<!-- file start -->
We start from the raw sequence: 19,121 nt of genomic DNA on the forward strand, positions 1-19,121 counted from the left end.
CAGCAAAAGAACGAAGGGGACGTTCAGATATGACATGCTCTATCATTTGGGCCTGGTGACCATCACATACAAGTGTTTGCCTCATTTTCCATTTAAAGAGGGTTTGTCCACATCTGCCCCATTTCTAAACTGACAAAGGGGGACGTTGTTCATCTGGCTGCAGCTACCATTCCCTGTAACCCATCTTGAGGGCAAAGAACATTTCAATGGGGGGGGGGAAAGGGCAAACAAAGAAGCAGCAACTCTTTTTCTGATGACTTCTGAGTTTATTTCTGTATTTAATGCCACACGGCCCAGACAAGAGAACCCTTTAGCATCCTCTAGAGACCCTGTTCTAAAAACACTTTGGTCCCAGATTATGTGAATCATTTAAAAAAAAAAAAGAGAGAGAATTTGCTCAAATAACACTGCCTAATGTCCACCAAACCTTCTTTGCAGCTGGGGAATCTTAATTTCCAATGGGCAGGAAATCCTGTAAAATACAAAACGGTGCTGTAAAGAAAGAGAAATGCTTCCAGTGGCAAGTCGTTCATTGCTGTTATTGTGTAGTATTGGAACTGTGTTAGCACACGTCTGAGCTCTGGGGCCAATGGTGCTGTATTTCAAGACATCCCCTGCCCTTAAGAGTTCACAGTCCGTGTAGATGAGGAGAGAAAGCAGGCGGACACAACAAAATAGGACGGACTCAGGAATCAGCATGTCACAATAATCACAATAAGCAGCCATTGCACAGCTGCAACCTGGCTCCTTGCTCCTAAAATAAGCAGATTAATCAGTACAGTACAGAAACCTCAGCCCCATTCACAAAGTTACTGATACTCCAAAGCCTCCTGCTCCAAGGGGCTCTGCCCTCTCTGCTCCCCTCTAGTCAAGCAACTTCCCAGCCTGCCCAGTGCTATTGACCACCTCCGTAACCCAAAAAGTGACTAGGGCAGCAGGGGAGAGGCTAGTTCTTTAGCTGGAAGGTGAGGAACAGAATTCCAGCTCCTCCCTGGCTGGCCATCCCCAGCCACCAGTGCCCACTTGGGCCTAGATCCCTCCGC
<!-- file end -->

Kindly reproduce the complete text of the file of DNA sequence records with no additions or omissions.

We start from the raw sequence: 19,121 nt of genomic DNA on the forward strand, positions 1-19,121 counted from the left end.
CAGCAAAAGAACGAAGGGGACGTTCAGATATGACATGCTCTATCATTTGGGCCTGGTGACCATCACATACAAGTGTTTGCCTCATTTTCCATTTAAAGAGGGTTTGTCCACATCTGCCCCATTTCTAAACTGACAAAGGGGGACGTTGTTCATCTGGCTGCAGCTACCATTCCCTGTAACCCATCTTGAGGGCAAAGAACATTTCAATGGGGGGGGGGAAAGGGCAAACAAAGAAGCAGCAACTCTTTTTCTGATGACTTCTGAGTTTATTTCTGTATTTAATGCCACACGGCCCAGACAAGAGAACCCTTTAGCATCCTCTAGAGACCCTGTTCTAAAAACACTTTGGTCCCAGATTATGTGAATCATTTAAAAAAAAAAAAGAGAGAGAATTTGCTCAAATAACACTGCCTAATGTCCACCAAACCTTCTTTGCAGCTGGGGAATCTTAATTTCCAATGGGCAGGAAATCCTGTAAAATACAAAACGGTGCTGTAAAGAAAGAGAAATGCTTCCAGTGGCAAGTCGTTCATTGCTGTTATTGTGTAGTATTGGAACTGTGTTAGCACACGTCTGAGCTCTGGGGCCAATGGTGCTGTATTTCAAGACATCCCCTGCCCTTAAGAGTTCACAGTCCGTGTAGATGAGGAGAGAAAGCAGGCGGACACAACAAAATAGGACGGACTCAGGAATCAGCATGTCACAATAATCACAATAAGCAGCCATTGCACAGCTGCAACCTGGCTCCTTGCTCCTAAAATAAGCAGATTAATCAGTACAGTACAGAAACCTCAGCCCCATTCACAAAGTTACTGATACTCCAAAGCCTCCTGCTCCAAGGGGCTCTGCCCTCTCTGCTCCCCTCTAGTCAAGCAACTTCCCAGCCTGCCCAGTGCTATTGACCACCTCCGTAACCCAAAAAGTGACTAGGGCAGCAGGGGAGAGGCTAGTTCTTTAGCTGGAAGGTGAGGAACAGAATTCCAGCTCCTCCCTGGCTGGCCATCCCCAGCCACCAGTGCCCACTTGGGCCTAGATCCCTCCGC